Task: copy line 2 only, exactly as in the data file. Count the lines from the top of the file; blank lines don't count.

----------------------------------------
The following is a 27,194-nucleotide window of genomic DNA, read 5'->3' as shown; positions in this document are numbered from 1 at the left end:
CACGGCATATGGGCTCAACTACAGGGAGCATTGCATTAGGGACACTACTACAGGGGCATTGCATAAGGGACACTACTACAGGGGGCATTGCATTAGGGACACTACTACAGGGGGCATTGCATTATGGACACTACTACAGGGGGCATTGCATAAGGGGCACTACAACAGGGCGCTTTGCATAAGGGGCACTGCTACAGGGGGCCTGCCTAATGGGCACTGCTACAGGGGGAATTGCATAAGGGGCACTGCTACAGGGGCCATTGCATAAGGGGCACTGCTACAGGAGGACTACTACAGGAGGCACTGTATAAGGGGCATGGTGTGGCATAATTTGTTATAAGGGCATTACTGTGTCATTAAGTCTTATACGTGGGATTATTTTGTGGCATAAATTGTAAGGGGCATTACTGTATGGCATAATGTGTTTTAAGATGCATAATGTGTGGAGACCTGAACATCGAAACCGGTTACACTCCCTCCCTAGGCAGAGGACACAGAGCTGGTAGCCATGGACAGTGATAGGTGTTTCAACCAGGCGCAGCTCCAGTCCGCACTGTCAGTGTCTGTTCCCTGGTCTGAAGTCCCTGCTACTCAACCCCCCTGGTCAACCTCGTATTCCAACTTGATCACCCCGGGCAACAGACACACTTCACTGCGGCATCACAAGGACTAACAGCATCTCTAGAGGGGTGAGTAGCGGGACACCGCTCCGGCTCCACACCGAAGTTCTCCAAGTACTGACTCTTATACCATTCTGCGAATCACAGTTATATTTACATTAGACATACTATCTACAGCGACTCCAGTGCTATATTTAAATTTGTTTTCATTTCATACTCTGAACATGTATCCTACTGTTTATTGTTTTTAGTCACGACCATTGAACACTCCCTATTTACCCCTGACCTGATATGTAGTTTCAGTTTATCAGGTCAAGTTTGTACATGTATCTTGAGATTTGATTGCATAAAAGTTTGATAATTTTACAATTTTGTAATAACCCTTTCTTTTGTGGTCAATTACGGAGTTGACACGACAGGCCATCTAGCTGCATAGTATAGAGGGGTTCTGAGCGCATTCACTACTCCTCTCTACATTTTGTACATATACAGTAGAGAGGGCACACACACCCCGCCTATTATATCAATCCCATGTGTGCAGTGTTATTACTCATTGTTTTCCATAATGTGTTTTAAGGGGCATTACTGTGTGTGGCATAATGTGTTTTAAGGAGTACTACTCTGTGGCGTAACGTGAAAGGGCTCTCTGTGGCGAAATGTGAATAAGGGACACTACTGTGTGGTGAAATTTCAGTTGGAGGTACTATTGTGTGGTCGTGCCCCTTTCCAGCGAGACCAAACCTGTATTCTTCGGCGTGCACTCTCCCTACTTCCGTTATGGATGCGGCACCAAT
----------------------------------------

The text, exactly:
CACGGCATATGGGCTCAACTACAGGGAGCATTGCATTAGGGACACTACTACAGGGGCATTGCATAAGGGACACTACTACAGGGGGCATTGCATTAGGGACACTACTACAGGGGGCATTGCATTATGGACACTACTACAGGGGGCATTGCATAAGGGGCACTACAACAGGGCGCTTTGCATAAGGGGCACTGCTACAGGGGGCCTGCCTAATGGGCACTGCTACAGGGGGAATTGCATAAGGGGCACTGCTACAGGGGCCATTGCATAAGGGGCACTGCTACAGGAGGACTACTACAGGAGGCACTGTATAAGGGGCATGGTGTGGCATAATTTGTTATAAGGGCATTACTGTGTCATTAAGTCTTATACGTGGGATTATTTTGTGGCATAAATTGTAAGGGGCATTACTGTATGGCATAATGTGTTTTAAGATGCATAATGTGTGGAGACCTGAACATCGAAACCGGTTACACTCCCTCCCTAGGCAGAGGACACAGAGCTGGTAGCCATGGACAGTGATAGGTGTTTCAACCAGGCGCAGCTCCAGTCCGCACTGTCAGTGTCTGTTCCCTGGTCTGAAGTCCCTGCTACTCAACCCCCCTGGTCAACCTCGTATTCCAACTTGATCACCCCGGGCAACAGACACACTTCACTGCGGCATCACAAGGACTAACAGCATCTCTAGAGGGGTGAGTAGCGGGACACCGCTCCGGCTCCACACCGAAGTTCTCCAAGTACTGACTCTTATACCATTCTGCGAATCACAGTTATATTTACATTAGACATACTATCTACAGCGACTCCAGTGCTATATTTAAATTTGTTTTCATTTCATACTCTGAACATGTATCCTACTGTTTATTGTTTTTAGTCACGACCATTGAACACTCCCTATTTACCCCTGACCTGATATGTAGTTTCAGTTTATCAGGTCAAGTTTGTACATGTATCTTGAGATTTGATTGCATAAAAGTTTGATAATTTTACAATTTTGTAATAACCCTTTCTTTTGTGGTCAATTACGGAGTTGACACGACAGGCCATCTAGCTGCATAGTATAGAGGGGTTCTGAGCGCATTCACTACTCCTCTCTACATTTTGTACATATACAGTAGAGAGGGCACACACACCCCGCCTATTATATCAATCCCATGTGTGCAGTGTTATTACTCATTGTTTTCCATAATGTGTTTTAAGGGGCATTACTGTGTGTGGCATAATGTGTTTTAAGGAGTACTACTCTGTGGCGTAACGTGAAAGGGCTCTCTGTGGCGAAATGTGAATAAGGGACACTACTGTGTGGTGAAATTTCAGTTGGAGGTACTATTGTGTGGTCGTGCCCCTTTCCAGCGAGACCAAACCTGTATTCTTCGGCGTGCACTCTCCCTACTTCCGTTATGGATGCGGCACCAAT